Covid-19 has taught us a lesson or two regarding advance planning (futile) and flexibility (crucial). And so, with Covid on the rise again, albeit with most cases being minor, Meir Panim is continuing with operations to provide necessities for Passover, and where needed, a place at the Seder table. That said, Meir Panim is aware of the need to pivot with the times, and to be ready in short order with a “Plan B.”

Meir Panim’s patrons come from across the spectrum of Israel society, including the elderly as well as single-parent families, people on disability allowances and the working poor, whose numbers have skyrocketed since the onset of the pandemic. This year, Meir Panim has been welcoming an unexpected, completely new demographic: refugees from Ukraine. They started to trickle in around Purim and have been arriving in Israel in steadily increasing numbers. 

While many refugees are receiving their needs from government agencies, just as many are streaming to the homes of relatives and friends. As the hospitality becomes more prolonged, the hosts – many of whom are not well off themselves – are finding it harder and harder to provide for their guests, who eventually find their way to Meir Panim branches.

“We’ve seen a lot of refugees in Tiberias and in Or Akiva, and have been endeavoring to fill in the gaps,” says Mimi Rozmaryn, Director of Global Development at Meir Panim. “We have the infrastructure, and we’re ready to do whatever is needed.” 

As soon as the refugees started coming, Meir Panim’s branch managers took the initiative to print up signs in Hebrew and Russian, welcoming the newcomers and informing them that they can seek assistance from Russian-speaking volunteers. “They’ve been through so much trauma just getting here,” Mimi observes. “We’re trying to help them feel more settled in any way we can.”

As many refugees arrived with not much more than the clothes on their backs, Meir Panim has been collecting and distributing clothing as well as toys, coloring books, crayons, etc. for the many children.

“We were delighted to provide baby clothing for a refugee who was in her ninth month, and who recently gave birth to the first refugee baby,” Mimi relates.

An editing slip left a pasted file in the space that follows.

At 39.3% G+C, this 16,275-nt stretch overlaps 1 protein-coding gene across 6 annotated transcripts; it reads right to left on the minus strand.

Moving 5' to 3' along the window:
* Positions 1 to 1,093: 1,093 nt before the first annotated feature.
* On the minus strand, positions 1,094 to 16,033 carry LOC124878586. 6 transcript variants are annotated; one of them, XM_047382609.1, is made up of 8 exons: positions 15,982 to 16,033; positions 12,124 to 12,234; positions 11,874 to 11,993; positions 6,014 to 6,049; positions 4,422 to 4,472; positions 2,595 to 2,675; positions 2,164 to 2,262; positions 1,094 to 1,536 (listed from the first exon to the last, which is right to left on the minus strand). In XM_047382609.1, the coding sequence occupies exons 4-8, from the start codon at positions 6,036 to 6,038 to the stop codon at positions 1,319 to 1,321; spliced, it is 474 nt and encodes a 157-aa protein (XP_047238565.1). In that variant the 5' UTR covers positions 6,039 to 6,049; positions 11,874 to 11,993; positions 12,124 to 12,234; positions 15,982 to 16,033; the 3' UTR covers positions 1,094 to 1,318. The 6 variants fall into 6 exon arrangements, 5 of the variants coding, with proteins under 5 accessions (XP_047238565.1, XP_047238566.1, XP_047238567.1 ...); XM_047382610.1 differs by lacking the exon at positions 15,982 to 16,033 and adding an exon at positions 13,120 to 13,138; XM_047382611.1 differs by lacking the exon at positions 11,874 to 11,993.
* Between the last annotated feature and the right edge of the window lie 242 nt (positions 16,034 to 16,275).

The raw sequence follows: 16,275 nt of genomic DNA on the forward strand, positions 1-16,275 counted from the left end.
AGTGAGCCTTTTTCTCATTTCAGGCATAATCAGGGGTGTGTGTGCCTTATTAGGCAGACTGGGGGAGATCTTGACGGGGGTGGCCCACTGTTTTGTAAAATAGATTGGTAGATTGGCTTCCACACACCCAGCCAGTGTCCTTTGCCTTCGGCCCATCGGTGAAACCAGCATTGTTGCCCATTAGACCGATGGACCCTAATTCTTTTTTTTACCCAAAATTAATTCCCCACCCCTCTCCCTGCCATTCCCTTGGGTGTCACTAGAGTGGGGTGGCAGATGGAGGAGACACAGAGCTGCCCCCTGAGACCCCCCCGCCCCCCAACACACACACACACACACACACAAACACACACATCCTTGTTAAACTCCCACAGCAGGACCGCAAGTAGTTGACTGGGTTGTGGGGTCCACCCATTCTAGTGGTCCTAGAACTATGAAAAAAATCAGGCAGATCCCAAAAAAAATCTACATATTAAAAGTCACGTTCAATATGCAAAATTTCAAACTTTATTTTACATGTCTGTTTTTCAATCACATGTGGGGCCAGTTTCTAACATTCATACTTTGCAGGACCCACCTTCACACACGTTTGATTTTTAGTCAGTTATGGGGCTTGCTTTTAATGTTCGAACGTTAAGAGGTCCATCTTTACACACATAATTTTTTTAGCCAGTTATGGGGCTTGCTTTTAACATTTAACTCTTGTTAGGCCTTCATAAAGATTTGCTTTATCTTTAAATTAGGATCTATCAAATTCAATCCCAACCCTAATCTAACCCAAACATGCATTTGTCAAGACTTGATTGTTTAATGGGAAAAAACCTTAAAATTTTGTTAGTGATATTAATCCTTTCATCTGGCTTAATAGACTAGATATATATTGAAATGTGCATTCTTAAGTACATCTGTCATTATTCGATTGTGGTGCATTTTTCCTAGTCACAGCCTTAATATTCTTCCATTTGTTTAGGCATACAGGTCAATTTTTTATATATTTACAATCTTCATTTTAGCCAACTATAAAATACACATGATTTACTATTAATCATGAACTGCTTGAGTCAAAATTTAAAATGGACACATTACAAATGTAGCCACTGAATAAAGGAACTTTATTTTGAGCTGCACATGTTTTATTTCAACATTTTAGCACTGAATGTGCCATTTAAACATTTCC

Dimona, one of the cities where Meir Panim is active, has been identified as one of the locations where the Israeli government plans to settle the masses of refugees. Meir Panim works in partnership with the municipality and will be taking an involved role in helping them further.

As Passover approaches, Meir Panim is going into high gear. Last year, a communal Seder was organized in Tzefat and Dimona; this year, due to increased demand and need, Meir Panim is planning Seders in other cities as well. Additionally, Meir Panim volunteers and staff have been preparing and packaging all the Seder needs, from A to Z, for those who will be making their own Seder at home. There is a pantry basket, with staples for the week of the holiday, available for pickup or delivered to homes. Prepaid grocery vouchers are another way to provide food security for those who need it most.

Against the background of those preparations, people still need to eat now. Accordingly, all five branches are working around the clock to cook and package the huge amounts of food distributed daily. “While it feels like the pandemic is over health-wise, the financial crisis continues,” Mimi observes. “We’re still preparing double the pre-pandemic amount in all our branches.”

Can anyone believe that something good came out of the pandemic? In the last two years, the kids and counselors couldn’t meet at the three Sderot Youth Centers for at-risk teens, but they were allowed to do so for volunteering. Consequently, since the start of Covid, the teens have committed to integrating a strong volunteering component into their regular activities.

Sderot teens are now in charge of packaging and distributing care packages for the isolated and elderly, as well as for soldiers at the local military outpost. Before Purim, they distributed Mishloach Manot packages, and now they’re busy with the Passover food baskets that will be distributed all over town.

“The teens were delighted to hear how their volunteering really makes a difference and to see the seniors so overjoyed to receive the parcels,” says Mimi. “And, of course, they had a great time working together in a festive atmosphere with music and lots of snacks.”

For International women’s day recently, the teens visited the municipal center to distribute flowers to seniors in the area. “Building the connection between generations has been a very meaningful activity for the teens, and they loved going around the senior’s homes and community centers to deliver them,” Mimi reports.

“We can only hope that the situation continues to remain stable,” Mimi says. “We want the people, especially those who live alone, and who suffered for two long years in isolation, to finally feel safe and secure enough to once again come to our centers and gain from the social interaction — food for both the body and soul,” Mimi reflects.

Donations can be made online at, through our toll-free number at (1877) 736-6283, or by mail to American Friends of Meir Panim at 88 Walton Street, Suite B1 Brooklyn, NY 11206-4479. All donations made in the US are tax-deductible under EIN# 20-1582478.

 By Hadassah Bay